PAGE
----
The employee worked as an electrician, without time loss or wage loss, from the time Dr. Odland opined that the employee=s claustrophobia was related to PTSD until the employee resigned from employment in January of 2000, after a dispute with the employer=s son. Both Dr. Gratzer and Dr. Fuhrman (to whom the employee was referred by Dr. Gratzer) noted that the employee=s complaints of claustrophobia and anxiety symptoms had decreased since he ceased work with the employer. In fact, Dr. Gratzer noted that the employee=s anxiety symptoms had significantly remitted after he left work. On November 11, 2002, Dr. Gratzer indicated that the employee had Ainfrequent episodes of claustrophobia@ and that the employee Abelieves his physical problems have affected his employment prospects.@ (Emphasis added). On mental status exam on that date, the employee was observed to be only Amildly anxious,@ and he Adid not show gross impairment in memory or concentration.@
Dr. Gratzer referred the employee to Dr. Fuhrman because of the employee=s complaints of impairment in concentration. Dr. Fuhrman was the only doctor to conduct actual testing with regard to the employee=s psychological and cognitive symptoms. In his report, Dr. Fuhrman noted,
[The employee] has continued to complain of inattentiveness and forgetfulness. I see signs of these symptoms in the results, albeit inconsistently and not in an organic configuration. Symptoms like inattentiveness and forgetfulness are common in the absence of organic determinants. Both somatoform and anxious-depressive disturbances are recognized as competent producers of these symptoms, through strictly nonorganic mechanisms.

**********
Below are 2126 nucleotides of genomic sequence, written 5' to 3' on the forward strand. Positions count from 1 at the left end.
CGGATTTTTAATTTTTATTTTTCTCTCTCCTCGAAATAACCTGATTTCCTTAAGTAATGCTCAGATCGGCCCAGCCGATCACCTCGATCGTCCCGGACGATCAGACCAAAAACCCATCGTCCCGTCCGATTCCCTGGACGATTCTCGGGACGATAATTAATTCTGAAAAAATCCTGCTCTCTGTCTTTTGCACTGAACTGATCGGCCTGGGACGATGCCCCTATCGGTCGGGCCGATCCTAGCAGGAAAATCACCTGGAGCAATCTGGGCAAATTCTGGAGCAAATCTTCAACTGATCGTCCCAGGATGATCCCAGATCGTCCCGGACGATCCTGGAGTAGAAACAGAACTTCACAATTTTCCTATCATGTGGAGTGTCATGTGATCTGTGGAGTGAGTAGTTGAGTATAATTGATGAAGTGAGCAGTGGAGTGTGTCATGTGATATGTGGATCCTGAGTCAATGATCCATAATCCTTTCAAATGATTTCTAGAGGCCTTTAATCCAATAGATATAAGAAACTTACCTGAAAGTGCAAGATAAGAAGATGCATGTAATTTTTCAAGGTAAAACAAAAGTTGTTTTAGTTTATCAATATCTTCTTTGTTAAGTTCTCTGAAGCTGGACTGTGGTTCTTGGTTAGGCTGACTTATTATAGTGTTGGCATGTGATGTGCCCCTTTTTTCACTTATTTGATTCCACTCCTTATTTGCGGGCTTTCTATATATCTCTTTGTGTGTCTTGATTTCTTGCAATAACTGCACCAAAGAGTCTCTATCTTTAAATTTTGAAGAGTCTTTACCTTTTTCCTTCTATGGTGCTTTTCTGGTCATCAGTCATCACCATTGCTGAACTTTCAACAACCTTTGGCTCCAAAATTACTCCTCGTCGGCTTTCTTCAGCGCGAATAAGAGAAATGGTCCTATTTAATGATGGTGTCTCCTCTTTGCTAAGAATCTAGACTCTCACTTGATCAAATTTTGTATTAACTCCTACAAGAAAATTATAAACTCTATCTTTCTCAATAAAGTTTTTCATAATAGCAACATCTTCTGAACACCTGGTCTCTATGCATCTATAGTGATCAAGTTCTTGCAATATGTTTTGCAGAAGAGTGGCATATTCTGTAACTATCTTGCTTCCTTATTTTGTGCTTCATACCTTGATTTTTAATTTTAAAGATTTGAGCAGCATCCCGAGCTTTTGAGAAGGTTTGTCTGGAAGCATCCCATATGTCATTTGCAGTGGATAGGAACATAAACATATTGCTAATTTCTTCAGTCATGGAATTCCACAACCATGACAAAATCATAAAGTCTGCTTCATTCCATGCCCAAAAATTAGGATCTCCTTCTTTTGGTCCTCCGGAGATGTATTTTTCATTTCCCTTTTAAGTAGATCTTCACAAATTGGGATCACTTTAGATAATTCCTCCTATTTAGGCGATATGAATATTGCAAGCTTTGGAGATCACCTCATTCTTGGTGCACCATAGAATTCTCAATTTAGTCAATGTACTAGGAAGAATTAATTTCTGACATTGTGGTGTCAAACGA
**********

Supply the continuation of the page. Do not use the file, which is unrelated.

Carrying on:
He opined that the employee=s cognitive symptoms did not have an organic basis but were due to a psychiatric disorder, and he deferred to Dr. Gratzer Aon the accident-relatedness of the psychiatric disorder,@ noting, AI am inclined to think that the accident must be significant. Somatoform and anxious-depressive features probably manifested before 1995, however.@ Dr. Fuhrman went on to state that the employee did not require restrictions on cognitive grounds.